He instigated a project to catalogue inscriptions from every excavation site in Egypt, known as the Topographical Bibliography of Ancient Egyptian Hieroglyphic Texts, Reliefs, and Paintings, which is still edited by the Griffith Institute to this day.
It is thanks to funds that he and his wife left to the university that the institute was founded and continues to be funded to this day.
Exhibition – Discovering ‘King Tut’
IN the summer of this year the Griffith Insitute is lending many of its documents and pictures from the Tutankhamun excavation to the Ashmolean Museum for a new joint exhibition.
It will detail the hunt for the tomb, the weeks it took to excavate it and gain entrance to the inner chamber and the subsequent 10 years it took to record every object that was found.
The discovery of “King Tut’s” tomb has been hailed as the first international media event, with only The Times of London getting exclusive rights to reporting on the excavation, much to the frustration of other British newspapers at the time.
Following this restriction, other papers began to publish reports of an ancient curse blighting those who had set foot in the tomb - which would become known as ‘the Curse of King Tutankhamun’.
The exhibition opens on July 24 and runs until November 2. Standard tickets cost £9.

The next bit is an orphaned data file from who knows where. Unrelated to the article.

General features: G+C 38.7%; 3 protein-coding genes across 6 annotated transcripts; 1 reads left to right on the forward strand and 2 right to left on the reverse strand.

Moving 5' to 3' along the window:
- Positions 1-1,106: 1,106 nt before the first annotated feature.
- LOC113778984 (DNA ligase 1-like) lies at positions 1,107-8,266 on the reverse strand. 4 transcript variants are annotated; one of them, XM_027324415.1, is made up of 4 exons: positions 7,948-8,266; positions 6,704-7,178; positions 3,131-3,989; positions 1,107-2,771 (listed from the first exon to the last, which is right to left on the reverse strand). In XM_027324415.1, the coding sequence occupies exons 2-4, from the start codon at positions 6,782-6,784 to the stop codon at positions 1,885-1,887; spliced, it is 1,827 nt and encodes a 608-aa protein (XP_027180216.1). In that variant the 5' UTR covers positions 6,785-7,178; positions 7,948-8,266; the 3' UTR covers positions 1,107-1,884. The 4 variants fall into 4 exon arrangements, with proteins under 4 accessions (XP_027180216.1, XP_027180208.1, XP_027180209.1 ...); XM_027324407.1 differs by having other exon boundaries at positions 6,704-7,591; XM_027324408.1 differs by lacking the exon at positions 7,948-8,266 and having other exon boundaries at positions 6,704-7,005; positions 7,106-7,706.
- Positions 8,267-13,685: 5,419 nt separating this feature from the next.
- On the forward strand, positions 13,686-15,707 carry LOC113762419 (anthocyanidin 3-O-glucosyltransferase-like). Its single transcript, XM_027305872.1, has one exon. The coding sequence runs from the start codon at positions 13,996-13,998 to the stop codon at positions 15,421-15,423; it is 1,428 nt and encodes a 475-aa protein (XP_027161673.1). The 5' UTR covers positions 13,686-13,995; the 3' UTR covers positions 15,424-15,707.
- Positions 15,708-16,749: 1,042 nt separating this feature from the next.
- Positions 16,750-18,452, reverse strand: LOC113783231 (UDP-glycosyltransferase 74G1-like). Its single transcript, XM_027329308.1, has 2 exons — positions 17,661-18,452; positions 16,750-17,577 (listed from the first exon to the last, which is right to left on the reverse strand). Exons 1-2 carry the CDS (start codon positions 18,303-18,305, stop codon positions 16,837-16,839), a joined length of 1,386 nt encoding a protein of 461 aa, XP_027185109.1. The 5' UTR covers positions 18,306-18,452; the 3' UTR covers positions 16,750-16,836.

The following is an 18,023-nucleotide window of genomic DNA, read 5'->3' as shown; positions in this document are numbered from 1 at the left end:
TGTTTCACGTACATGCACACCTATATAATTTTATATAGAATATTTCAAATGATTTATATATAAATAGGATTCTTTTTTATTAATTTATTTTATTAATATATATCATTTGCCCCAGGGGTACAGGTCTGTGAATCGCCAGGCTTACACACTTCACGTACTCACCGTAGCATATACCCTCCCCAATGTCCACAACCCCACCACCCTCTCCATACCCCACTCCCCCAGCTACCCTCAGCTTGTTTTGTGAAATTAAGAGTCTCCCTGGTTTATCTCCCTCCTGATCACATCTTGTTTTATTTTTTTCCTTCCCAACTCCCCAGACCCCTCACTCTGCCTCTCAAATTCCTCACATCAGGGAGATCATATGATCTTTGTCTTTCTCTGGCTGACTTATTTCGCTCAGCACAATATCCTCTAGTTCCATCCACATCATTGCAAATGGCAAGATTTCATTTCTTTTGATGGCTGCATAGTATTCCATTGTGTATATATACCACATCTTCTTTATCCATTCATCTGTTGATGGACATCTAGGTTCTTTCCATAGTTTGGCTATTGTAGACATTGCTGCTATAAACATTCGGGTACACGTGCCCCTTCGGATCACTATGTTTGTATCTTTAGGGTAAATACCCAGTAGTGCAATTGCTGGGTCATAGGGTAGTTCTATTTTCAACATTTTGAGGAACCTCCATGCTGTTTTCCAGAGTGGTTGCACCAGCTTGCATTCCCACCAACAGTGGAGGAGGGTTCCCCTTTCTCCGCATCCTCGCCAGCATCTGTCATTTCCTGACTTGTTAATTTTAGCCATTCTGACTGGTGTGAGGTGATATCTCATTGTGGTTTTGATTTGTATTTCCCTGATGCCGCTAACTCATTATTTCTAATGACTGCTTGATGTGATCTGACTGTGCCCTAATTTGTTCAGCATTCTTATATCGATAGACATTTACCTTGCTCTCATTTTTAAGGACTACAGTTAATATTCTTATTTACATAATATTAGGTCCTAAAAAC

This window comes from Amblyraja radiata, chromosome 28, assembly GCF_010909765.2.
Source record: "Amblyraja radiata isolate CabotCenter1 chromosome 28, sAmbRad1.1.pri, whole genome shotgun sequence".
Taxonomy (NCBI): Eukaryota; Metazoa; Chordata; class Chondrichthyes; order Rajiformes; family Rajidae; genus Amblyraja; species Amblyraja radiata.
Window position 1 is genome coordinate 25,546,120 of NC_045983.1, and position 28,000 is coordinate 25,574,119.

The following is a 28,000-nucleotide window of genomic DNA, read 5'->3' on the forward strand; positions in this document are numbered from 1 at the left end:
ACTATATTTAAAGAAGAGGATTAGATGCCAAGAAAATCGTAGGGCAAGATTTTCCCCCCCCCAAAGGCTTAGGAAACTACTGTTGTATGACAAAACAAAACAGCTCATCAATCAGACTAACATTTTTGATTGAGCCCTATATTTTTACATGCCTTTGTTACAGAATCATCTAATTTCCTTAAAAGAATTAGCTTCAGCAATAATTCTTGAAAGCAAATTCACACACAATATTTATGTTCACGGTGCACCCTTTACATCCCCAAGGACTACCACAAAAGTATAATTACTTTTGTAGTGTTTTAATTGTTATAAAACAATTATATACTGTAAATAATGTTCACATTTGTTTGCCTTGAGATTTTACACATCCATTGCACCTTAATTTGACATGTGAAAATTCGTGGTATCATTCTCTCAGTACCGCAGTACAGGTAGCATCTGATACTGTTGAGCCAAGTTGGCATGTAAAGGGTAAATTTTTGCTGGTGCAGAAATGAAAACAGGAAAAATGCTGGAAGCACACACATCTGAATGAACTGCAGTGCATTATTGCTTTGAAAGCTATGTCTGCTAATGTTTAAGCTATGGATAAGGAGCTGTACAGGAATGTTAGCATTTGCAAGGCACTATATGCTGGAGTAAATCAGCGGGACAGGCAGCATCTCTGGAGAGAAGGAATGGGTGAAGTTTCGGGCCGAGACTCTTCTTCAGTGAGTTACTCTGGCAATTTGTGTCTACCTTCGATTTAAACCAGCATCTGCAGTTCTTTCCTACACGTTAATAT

Howard Carter's Journal, discovery of Tutankhamun's tomb
November 26, 1922: “Only the clean sealed doorway before us.
“We made a breach in the top left hand corner to see what was beyond. Darkness and the iron testing rod told us that there was empty space.
“Candles were procured, the all-important Tell-Tale for foul gases when opening an ancient subterranean excavation.
“I widened the breach and looked in.
“The hot air escaping caused the candle to flicker, but as soon as one's eyes became accustomed to the glimmer of light the interior of the chamber loomed, its strange and wonderful medley of extraordinary and beautiful objects heaped upon one another.
“Lord Carnarvon said to me: 'Can you see anything?’ “I replied to him: ‘Yes, it is wonderful’.”